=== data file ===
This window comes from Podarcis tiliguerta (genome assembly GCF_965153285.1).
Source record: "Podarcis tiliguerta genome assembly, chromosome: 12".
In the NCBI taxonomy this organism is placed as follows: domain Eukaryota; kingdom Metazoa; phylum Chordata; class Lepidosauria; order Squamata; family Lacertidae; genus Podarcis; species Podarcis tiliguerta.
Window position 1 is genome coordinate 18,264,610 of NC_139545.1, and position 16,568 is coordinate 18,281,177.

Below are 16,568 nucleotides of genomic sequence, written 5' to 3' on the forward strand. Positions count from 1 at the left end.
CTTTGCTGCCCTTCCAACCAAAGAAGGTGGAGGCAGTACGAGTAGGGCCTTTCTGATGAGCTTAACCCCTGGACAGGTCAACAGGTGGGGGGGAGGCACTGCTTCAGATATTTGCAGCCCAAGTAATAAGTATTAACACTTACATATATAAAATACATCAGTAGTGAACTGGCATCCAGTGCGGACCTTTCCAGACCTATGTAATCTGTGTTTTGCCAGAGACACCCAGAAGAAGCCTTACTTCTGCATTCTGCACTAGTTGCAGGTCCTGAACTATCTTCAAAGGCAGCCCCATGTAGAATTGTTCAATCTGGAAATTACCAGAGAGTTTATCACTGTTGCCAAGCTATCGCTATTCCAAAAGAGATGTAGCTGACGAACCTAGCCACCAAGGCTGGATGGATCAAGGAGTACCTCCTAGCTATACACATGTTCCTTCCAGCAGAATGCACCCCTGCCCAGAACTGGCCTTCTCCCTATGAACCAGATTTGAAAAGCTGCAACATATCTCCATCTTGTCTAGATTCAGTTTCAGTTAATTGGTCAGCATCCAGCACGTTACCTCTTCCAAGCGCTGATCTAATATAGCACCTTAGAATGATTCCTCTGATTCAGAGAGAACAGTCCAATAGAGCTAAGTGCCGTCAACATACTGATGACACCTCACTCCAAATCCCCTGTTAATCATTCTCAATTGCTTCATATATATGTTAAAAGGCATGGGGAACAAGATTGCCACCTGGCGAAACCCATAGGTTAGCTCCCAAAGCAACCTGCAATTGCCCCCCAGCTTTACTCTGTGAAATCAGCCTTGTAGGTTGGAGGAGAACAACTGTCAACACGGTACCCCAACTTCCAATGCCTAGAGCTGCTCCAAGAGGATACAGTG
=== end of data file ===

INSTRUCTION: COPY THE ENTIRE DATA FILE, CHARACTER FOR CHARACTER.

This window comes from Podarcis tiliguerta (genome assembly GCF_965153285.1).
Source record: "Podarcis tiliguerta genome assembly, chromosome: 12".
In the NCBI taxonomy this organism is placed as follows: domain Eukaryota; kingdom Metazoa; phylum Chordata; class Lepidosauria; order Squamata; family Lacertidae; genus Podarcis; species Podarcis tiliguerta.
Window position 1 is genome coordinate 18,264,610 of NC_139545.1, and position 16,568 is coordinate 18,281,177.

Below are 16,568 nucleotides of genomic sequence, written 5' to 3' on the forward strand. Positions count from 1 at the left end.
CTTTGCTGCCCTTCCAACCAAAGAAGGTGGAGGCAGTACGAGTAGGGCCTTTCTGATGAGCTTAACCCCTGGACAGGTCAACAGGTGGGGGGGAGGCACTGCTTCAGATATTTGCAGCCCAAGTAATAAGTATTAACACTTACATATATAAAATACATCAGTAGTGAACTGGCATCCAGTGCGGACCTTTCCAGACCTATGTAATCTGTGTTTTGCCAGAGACACCCAGAAGAAGCCTTACTTCTGCATTCTGCACTAGTTGCAGGTCCTGAACTATCTTCAAAGGCAGCCCCATGTAGAATTGTTCAATCTGGAAATTACCAGAGAGTTTATCACTGTTGCCAAGCTATCGCTATTCCAAAAGAGATGTAGCTGACGAACCTAGCCACCAAGGCTGGATGGATCAAGGAGTACCTCCTAGCTATACACATGTTCCTTCCAGCAGAATGCACCCCTGCCCAGAACTGGCCTTCTCCCTATGAACCAGATTTGAAAAGCTGCAACATATCTCCATCTTGTCTAGATTCAGTTTCAGTTAATTGGTCAGCATCCAGCACGTTACCTCTTCCAAGCGCTGATCTAATATAGCACCTTAGAATGATTCCTCTGATTCAGAGAGAACAGTCCAATAGAGCTAAGTGCCGTCAACATACTGATGACACCTCACTCCAAATCCCCTGTTAATCATTCTCAATTGCTTCATATATATGTTAAAAGGCATGGGGAACAAGATTGCCACCTGGCGAAACCCATAGGTTAGCTCCCAAAGCAACCTGCAATTGCCCCCCAGCTTTACTCTGTGAAATCAGCCTTGTAGGTTGGAGGAGAACAACTGTCAACACGGTACCCCAACTTCCAATGCCTAGAGCTGCTCCAAGAGGATACAGTG